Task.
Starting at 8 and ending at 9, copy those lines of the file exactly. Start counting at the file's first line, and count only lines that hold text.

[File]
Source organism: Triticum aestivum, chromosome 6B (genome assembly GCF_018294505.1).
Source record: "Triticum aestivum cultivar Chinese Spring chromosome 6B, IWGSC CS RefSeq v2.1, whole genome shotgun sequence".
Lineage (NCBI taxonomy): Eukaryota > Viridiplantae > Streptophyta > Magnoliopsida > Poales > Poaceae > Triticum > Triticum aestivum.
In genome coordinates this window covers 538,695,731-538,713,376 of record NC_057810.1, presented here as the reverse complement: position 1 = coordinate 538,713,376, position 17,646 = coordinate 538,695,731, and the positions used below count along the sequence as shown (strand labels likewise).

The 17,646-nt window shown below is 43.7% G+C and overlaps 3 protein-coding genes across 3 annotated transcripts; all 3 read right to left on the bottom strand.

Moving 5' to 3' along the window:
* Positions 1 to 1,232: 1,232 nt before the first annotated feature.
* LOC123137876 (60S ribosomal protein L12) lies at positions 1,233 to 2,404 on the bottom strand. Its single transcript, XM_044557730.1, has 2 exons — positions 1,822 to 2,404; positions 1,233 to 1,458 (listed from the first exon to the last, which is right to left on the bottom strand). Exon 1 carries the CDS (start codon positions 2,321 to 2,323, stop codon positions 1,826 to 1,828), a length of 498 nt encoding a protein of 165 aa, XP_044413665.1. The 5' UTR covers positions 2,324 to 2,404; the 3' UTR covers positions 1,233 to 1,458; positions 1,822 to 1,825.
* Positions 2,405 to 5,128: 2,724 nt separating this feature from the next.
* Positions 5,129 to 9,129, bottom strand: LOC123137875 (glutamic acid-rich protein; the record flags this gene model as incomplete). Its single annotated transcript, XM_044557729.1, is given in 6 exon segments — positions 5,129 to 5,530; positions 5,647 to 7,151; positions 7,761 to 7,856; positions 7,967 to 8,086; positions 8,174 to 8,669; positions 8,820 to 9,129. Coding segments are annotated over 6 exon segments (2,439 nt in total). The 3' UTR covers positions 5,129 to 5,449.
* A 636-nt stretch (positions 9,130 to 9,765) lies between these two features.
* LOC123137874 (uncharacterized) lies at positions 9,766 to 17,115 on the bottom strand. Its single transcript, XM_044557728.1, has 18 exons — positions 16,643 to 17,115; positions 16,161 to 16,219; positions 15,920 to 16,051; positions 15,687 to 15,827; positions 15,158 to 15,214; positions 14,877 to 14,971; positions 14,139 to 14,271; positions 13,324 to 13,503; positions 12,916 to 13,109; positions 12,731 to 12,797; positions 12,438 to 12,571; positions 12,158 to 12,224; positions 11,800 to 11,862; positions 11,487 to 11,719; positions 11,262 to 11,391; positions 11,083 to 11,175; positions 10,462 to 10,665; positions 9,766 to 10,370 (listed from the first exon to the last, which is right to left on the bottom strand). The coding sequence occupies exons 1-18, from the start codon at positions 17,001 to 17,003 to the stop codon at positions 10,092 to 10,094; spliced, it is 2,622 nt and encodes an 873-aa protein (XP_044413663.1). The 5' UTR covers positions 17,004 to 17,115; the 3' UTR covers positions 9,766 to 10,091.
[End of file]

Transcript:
* LOC123137876 (60S ribosomal protein L12) lies at positions 1,233 to 2,404 on the bottom strand. Its single transcript, XM_044557730.1, has 2 exons — positions 1,822 to 2,404; positions 1,233 to 1,458 (listed from the first exon to the last, which is right to left on the bottom strand). Exon 1 carries the CDS (start codon positions 2,321 to 2,323, stop codon positions 1,826 to 1,828), a length of 498 nt encoding a protein of 165 aa, XP_044413665.1. The 5' UTR covers positions 2,324 to 2,404; the 3' UTR covers positions 1,233 to 1,458; positions 1,822 to 1,825.
* Positions 2,405 to 5,128: 2,724 nt separating this feature from the next.